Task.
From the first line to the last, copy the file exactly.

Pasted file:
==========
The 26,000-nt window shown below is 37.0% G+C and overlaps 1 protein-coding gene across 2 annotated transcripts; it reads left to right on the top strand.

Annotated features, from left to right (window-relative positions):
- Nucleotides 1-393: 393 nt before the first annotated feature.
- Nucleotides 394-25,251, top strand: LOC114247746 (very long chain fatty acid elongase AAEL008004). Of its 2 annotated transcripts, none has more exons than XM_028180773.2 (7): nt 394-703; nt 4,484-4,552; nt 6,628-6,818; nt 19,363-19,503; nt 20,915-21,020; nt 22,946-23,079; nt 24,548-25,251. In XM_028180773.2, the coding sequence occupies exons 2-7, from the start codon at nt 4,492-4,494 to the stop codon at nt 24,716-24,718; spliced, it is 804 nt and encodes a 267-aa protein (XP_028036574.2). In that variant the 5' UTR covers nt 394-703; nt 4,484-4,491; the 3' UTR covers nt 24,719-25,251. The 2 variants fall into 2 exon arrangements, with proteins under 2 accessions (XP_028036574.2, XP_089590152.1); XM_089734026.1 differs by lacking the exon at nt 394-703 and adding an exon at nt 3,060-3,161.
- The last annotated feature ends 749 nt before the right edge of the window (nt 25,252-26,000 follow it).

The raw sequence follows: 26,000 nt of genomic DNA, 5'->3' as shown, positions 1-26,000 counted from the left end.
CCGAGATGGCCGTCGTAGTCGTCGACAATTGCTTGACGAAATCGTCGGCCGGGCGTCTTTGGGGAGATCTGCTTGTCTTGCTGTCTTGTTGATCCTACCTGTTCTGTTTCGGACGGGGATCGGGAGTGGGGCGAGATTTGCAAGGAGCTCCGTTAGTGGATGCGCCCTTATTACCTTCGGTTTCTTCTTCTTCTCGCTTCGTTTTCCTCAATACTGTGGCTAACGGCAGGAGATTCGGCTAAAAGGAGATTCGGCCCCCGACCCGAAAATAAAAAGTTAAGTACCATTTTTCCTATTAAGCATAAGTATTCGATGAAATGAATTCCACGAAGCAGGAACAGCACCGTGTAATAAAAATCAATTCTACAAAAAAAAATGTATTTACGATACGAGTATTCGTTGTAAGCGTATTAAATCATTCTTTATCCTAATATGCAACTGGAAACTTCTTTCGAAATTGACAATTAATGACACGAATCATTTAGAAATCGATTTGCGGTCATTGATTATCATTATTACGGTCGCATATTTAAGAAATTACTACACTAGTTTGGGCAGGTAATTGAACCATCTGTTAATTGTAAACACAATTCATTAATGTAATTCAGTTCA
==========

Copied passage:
The 26,000-nt window shown below is 37.0% G+C and overlaps 1 protein-coding gene across 2 annotated transcripts; it reads left to right on the top strand.

Annotated features, from left to right (window-relative positions):
- Nucleotides 1-393: 393 nt before the first annotated feature.
- Nucleotides 394-25,251, top strand: LOC114247746 (very long chain fatty acid elongase AAEL008004). Of its 2 annotated transcripts, none has more exons than XM_028180773.2 (7): nt 394-703; nt 4,484-4,552; nt 6,628-6,818; nt 19,363-19,503; nt 20,915-21,020; nt 22,946-23,079; nt 24,548-25,251. In XM_028180773.2, the coding sequence occupies exons 2-7, from the start codon at nt 4,492-4,494 to the stop codon at nt 24,716-24,718; spliced, it is 804 nt and encodes a 267-aa protein (XP_028036574.2). In that variant the 5' UTR covers nt 394-703; nt 4,484-4,491; the 3' UTR covers nt 24,719-25,251. The 2 variants fall into 2 exon arrangements, with proteins under 2 accessions (XP_028036574.2, XP_089590152.1); XM_089734026.1 differs by lacking the exon at nt 394-703 and adding an exon at nt 3,060-3,161.
- The last annotated feature ends 749 nt before the right edge of the window (nt 25,252-26,000 follow it).

The raw sequence follows: 26,000 nt of genomic DNA, 5'->3' as shown, positions 1-26,000 counted from the left end.
CCGAGATGGCCGTCGTAGTCGTCGACAATTGCTTGACGAAATCGTCGGCCGGGCGTCTTTGGGGAGATCTGCTTGTCTTGCTGTCTTGTTGATCCTACCTGTTCTGTTTCGGACGGGGATCGGGAGTGGGGCGAGATTTGCAAGGAGCTCCGTTAGTGGATGCGCCCTTATTACCTTCGGTTTCTTCTTCTTCTCGCTTCGTTTTCCTCAATACTGTGGCTAACGGCAGGAGATTCGGCTAAAAGGAGATTCGGCCCCCGACCCGAAAATAAAAAGTTAAGTACCATTTTTCCTATTAAGCATAAGTATTCGATGAAATGAATTCCACGAAGCAGGAACAGCACCGTGTAATAAAAATCAATTCTACAAAAAAAAATGTATTTACGATACGAGTATTCGTTGTAAGCGTATTAAATCATTCTTTATCCTAATATGCAACTGGAAACTTCTTTCGAAATTGACAATTAATGACACGAATCATTTAGAAATCGATTTGCGGTCATTGATTATCATTATTACGGTCGCATATTTAAGAAATTACTACACTAGTTTGGGCAGGTAATTGAACCATCTGTTAATTGTAAACACAATTCATTAATGTAATTCAGTTCA